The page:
In 2005-JAN, Bishop Frederick B. Henry (1943 -) wrote a pastoral letter to
fellow Roman Catholics in the Diocese of Calgary, Alberta concerning Same-Sex
Marriage (SSM). 1 The letter
was read to about 250,000 Roman Catholics in churches throughout southern
Alberta on 2005-JAN-16. It is described below.
Some of the main topics raised in the first letter:
The letter made a number of points, most of which are either statements of fact, or
teachings which match those of the Roman Catholic
Church about same-sex marriage and homosexuality. Most echo a statement
approved by Pope John Paul in a 12-page set of guidelines on same-sex
relationships which said: "There are absolutely no grounds for considering
homosexual unions to be in any way similar or even remotely analogous to God's
plan for marriage and family," it says. "Marriage is holy, while homosexual acts
go against the natural moral law." 2
The points which appear to be factual and/or which
match church teachings:
We have added our own comments
to points raised by Bishop Henry.
The Supreme Court of Canada has not required Parliament to
expand the definition of marriage to include same-sex couples.
A series of senior provincial courts
unanimously declared that denying marriage to same-sex couples violates the
Charter of Rights and Freedoms, Canada's constitution. These decisions were not
appealed by the Federal Government. The Supreme Court declined to overturn those
decisions. Thus, they were binding on the government and required the passage of
Fewer than 5% of gays and lesbians in Canada have married during the 18
months since SSM became available in some provinces of Canada.
There are at least two reasons for
Bisexuals and homosexuals of
marriageable age matured in a culture that denigrated same-sex relationships,
and denied them the hope of ever marrying the individual that they might grow to love and
made a commitment to.
Many gays lesbians and bisexuals are still in the closet
and unwilling to take on a public marriage ceremony.
It will probably take
generations before the marriage rate among same-sex couples will match that of
Natural law requires us to reject SSM.
Other religious and secular
individuals and groups feel that natural justice requires that SSM be made
"A same-sex union is not a physical union that transmits human life,
producing children....Simply stated, a same sex union is not
It is important to realize that there are many situations concerning
childbearing among married couples:
Most opposite-sex couples of childbearing
age can conceive children by the physical act of
Some opposite-sex unions, in which the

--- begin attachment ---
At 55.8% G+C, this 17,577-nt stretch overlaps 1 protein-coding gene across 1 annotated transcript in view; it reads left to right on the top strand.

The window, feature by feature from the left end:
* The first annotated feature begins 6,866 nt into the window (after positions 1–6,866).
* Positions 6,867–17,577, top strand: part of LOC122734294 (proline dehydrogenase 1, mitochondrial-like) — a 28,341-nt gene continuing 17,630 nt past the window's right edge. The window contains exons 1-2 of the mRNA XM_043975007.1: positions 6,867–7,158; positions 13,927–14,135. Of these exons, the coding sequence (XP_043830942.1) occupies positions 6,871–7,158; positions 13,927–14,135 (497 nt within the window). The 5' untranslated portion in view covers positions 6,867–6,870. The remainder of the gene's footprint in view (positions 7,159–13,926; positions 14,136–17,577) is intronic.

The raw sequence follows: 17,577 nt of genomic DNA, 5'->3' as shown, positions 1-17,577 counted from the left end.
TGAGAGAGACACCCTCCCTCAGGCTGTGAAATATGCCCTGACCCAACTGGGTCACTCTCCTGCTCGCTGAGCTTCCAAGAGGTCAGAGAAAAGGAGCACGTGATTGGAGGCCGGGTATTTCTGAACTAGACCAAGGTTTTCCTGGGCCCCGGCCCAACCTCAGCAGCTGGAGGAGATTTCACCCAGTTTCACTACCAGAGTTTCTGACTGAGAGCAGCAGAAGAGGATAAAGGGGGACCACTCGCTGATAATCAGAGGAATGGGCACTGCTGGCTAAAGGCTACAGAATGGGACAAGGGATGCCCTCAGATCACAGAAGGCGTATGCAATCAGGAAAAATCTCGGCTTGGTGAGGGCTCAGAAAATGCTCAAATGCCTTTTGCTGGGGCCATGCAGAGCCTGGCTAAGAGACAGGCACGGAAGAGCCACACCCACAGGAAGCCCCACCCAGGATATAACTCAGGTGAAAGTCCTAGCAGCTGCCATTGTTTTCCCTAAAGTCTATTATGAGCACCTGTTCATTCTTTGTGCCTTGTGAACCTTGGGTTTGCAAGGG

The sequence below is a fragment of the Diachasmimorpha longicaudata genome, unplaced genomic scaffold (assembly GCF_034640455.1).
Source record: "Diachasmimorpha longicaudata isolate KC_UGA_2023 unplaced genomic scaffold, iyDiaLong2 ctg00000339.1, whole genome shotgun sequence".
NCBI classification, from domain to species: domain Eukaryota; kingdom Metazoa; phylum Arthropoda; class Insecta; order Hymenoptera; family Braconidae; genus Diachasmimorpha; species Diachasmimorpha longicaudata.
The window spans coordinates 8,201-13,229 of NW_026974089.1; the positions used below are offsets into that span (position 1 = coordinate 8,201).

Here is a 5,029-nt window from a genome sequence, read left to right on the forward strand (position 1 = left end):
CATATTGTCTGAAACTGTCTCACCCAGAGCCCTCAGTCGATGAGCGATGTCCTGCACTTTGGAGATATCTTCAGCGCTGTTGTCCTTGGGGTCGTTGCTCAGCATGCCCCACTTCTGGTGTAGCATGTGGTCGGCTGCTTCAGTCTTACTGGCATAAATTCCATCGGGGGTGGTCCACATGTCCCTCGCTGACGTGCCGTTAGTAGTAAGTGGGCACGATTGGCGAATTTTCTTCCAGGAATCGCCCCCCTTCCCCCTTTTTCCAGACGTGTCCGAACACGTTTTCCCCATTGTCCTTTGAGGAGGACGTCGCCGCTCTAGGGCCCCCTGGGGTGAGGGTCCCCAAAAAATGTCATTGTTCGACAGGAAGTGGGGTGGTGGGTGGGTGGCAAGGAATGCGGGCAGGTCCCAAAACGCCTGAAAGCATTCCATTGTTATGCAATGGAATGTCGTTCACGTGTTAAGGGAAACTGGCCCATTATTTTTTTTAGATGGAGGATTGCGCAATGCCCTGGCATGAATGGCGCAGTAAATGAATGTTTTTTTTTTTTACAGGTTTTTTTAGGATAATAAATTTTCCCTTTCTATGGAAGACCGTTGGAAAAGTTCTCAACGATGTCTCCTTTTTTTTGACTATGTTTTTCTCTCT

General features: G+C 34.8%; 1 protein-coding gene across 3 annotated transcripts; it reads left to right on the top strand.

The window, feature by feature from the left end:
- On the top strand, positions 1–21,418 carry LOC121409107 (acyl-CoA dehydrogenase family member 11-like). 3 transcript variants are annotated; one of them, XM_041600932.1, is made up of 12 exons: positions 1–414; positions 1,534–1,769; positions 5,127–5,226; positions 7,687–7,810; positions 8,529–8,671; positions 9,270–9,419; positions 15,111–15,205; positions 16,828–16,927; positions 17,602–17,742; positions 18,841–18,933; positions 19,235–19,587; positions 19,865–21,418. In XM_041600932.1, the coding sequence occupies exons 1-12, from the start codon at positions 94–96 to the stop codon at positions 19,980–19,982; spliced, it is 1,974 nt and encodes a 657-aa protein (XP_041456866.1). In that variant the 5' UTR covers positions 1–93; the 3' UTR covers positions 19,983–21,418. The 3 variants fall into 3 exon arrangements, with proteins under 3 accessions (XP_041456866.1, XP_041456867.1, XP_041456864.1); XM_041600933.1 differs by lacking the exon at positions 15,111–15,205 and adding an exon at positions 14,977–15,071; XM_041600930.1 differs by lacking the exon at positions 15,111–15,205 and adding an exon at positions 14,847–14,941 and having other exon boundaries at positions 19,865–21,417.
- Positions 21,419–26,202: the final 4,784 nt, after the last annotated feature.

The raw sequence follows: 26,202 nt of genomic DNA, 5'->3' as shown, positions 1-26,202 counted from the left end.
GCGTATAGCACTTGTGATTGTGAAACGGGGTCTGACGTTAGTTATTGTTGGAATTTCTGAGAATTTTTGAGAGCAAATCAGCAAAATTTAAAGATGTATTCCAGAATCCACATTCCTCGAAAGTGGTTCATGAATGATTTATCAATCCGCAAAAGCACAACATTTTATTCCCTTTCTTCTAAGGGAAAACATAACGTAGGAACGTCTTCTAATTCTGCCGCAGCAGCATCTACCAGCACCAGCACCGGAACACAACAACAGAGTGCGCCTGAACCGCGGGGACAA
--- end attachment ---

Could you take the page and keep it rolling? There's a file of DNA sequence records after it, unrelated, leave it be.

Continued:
wife is of childbearing age, cannot produce children this way by reasons of
infertility. They need to use artificial insemination or in-vitro
fertilization -- a technique
forbidden by the Roman Catholic Church. 3
Other opposite-sex unions, in which the
wife is past menopause, cannot produce children.
A lesbian couple can conceive children either; they would need to use
artificial insemination or in-vitro fertilization in order to produce children.
Some opposite-sex couples of childbearing
age decide to have no children.
If the government were to make the potential or
the intention to
bear children a criteria for marriage then millions of Canadians would
not be allowed to marry -- including the author of this essay.
"A same-sex union is not the joining of two complementary natures that
complete each other." This reflects a belief that is nearly universal among religious conservatives:
that men and women are intrinsically so different that it is almost as if they are two different species. From this belief flows the concept that men
and women must be restricted to performing very different roles in marriages, the church, the military, etc. Religious liberals tend to stress the
similarities between men and women, the importance of both spouses adopting
flexible roles in marriage that are compatible with their individual strengths and
interests, and the importance of equal opportunities for men and women in the
church and in the rest of the culture.
A man and woman who wish to marry may be different in terms of "colour,
ethnicity, in wealth and social status, physical attributes, and educational
background." But a same-sex couple does not represent "...the
requirements of nature" to form a marriage.
Apparently, not all opposite-sex
couples meet these requirements either. The church has refused to marry some
couples in which one party was disabled and unable to engage in sexual
Justice requires that same-sex couples be denied permission to marry.
Other individuals, churches and other
groups feel that elementary justice requires that same-sex couples be allowed to
People who are distressed at the possible legalization of SSM have a
right and a duty to debate the issue and make their beliefs known by
political leaders and other citizens. This is true.